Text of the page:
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Forgotten Sacrifice - The Arctic Convoys of World War II, Michael G. Walling. A valuable study of the full story of the Arctic Convoys, looking beyond the most famous of the convoy battles to cover the early almost unopposed sailings, the return trips, the clashes between German and Soviet forces along the Arctic coast and the Soviet contribution to the convoys themselves. Includes many harrowing tales of Arctic survival that reminds us of the human cost of these convoys (Read Full Review)
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22 April 2018

Trial by Gas - the British Army at the Second Battle of Ypres, George H. Cassar. Looks at the first use of poisoned gas on the Western Front, and the only major German offensive in the west in 1915, one of the great ‘missed chances’ of the First World War. Very detailed account of the British side of the battle, supported by excellent maps showing the overall progress of the battle. Could do with more on the German point of view, but otherwise excellent(Read Full Review)
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Marine Corps Tank Battles in the Middle East, Oscar E. Gilbert. Covers a range of types of armoured warfare, from the conventional tank battles of the two Gulf Wars to counter insurgency work in Afghanistan. Paints a picture of a flexible, adaptable and competent armoured force that plays a key part in just about every Marine Corps deployment, despite never being at the top of the pile for funding. Also suggests that the tank can be surprising effective in counter-insurgency work, providing a powerful backup to the infantry (Read Full Review)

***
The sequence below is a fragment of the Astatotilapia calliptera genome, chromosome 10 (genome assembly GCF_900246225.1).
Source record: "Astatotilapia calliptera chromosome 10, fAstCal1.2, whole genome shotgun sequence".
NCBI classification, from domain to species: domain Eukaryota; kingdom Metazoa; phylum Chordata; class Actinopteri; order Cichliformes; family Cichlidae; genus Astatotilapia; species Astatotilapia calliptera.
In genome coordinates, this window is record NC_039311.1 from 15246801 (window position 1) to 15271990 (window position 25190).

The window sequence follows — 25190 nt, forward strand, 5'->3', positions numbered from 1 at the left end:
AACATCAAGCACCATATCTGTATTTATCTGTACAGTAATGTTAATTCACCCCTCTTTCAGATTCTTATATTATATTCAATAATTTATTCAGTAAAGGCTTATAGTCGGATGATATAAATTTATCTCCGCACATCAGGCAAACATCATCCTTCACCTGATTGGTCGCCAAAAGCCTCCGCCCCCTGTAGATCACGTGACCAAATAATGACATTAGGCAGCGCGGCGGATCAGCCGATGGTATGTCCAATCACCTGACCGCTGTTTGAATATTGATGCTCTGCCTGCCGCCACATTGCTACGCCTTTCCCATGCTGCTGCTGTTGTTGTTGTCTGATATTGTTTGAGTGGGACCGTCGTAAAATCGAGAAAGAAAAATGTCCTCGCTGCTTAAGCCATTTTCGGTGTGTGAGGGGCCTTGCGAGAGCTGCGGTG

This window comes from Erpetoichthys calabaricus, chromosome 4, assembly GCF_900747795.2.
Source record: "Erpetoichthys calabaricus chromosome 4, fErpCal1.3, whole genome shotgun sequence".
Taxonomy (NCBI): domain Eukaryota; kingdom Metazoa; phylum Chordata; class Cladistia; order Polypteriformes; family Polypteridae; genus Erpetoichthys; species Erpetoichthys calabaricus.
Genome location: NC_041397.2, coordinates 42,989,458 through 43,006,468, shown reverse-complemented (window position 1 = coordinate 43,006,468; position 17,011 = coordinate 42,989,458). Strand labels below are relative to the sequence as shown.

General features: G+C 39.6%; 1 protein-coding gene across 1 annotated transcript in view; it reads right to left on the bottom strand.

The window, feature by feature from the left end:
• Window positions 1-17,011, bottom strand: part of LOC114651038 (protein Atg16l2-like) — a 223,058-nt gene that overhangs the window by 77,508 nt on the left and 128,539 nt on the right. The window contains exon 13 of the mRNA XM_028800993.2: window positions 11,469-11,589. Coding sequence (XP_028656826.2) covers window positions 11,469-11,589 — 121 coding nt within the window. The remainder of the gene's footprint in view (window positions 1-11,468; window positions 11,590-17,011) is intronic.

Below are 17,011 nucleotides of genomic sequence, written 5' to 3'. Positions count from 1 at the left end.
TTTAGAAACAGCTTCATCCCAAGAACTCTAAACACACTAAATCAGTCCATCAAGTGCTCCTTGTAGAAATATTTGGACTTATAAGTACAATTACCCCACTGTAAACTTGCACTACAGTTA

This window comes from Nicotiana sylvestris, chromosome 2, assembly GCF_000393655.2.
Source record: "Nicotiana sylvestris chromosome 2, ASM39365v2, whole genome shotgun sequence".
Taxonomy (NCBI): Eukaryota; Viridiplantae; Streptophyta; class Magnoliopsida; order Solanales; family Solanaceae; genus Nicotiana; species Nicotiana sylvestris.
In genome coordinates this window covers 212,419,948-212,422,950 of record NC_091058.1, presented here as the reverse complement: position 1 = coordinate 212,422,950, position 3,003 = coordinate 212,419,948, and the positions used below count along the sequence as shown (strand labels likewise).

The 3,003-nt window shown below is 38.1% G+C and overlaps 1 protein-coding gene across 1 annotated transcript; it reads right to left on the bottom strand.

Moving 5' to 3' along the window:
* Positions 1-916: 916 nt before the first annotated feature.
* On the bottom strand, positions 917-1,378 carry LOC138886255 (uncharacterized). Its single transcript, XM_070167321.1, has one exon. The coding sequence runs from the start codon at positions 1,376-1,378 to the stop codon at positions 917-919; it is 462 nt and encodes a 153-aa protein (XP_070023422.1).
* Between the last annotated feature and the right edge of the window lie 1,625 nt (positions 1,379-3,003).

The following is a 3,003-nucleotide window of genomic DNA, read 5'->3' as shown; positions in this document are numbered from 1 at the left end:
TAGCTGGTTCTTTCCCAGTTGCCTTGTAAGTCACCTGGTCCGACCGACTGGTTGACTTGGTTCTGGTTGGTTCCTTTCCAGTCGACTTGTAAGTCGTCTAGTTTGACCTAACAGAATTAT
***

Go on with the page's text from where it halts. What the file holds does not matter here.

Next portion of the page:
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Stemming the Tide: Officers and Leadership in the British Expeditionary Force 1914, ed. Spencer Jones. A generally positive study of the senior and middle ranking officers of the BEF, covering the main characters at GHQ, the three corps commanders, a selection of division and brigade commanders and finishing with a more general study of battalion and company commanders. Focuses on their pre-war careers, how their experiences prepared them for the trials of 1914 and how they actually coped (Read Full Review)
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15 April 2018

Wings over Ogaden: The Ethiopian-Somali War 1978-79, Tom Cooper. Covers one of the more obscure battles of the late 20th Century, where even some of the major units commanders are still unknown. This was an unusual conflict, where both combatants changed their allegiance in the Cold War before or during the conflict, but at the start it was a clash between Western and Soviet aircraft and training methods, with the previously Western backed Ethiopians coming out on top on both counts (Read Full Review)
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The Battle of Cuito Cuanavale: Cold War Angolan Finale, 1987-1988, Leopold Scholtz. Looks at the final major clash between the South Africans and their Angolan and Cuban opponents in southern Angola during the long Border War. Largely written from the South African point of view (mainly due to the available sources), but with an attempt to be fair to the Angolans and Cubans. Mainly focuses on the detailed events of the battle, and supported by detailed maps and an impressive collection of photographs (Read Full Review)
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Aisne 1918, David Blanchard. Focuses on the first day of the battle, when a series of weakened British divisions in poor defensive positions were overwhelmed and the Allied line was temporarily broken. Based around a series of regimental histories of the fighting on that first day, followed by a shorter overview of the rest of the battle. Helps explain why the Germans were able to achieve such a dramatic breakthrough on the first day of the battle (Read Full Review)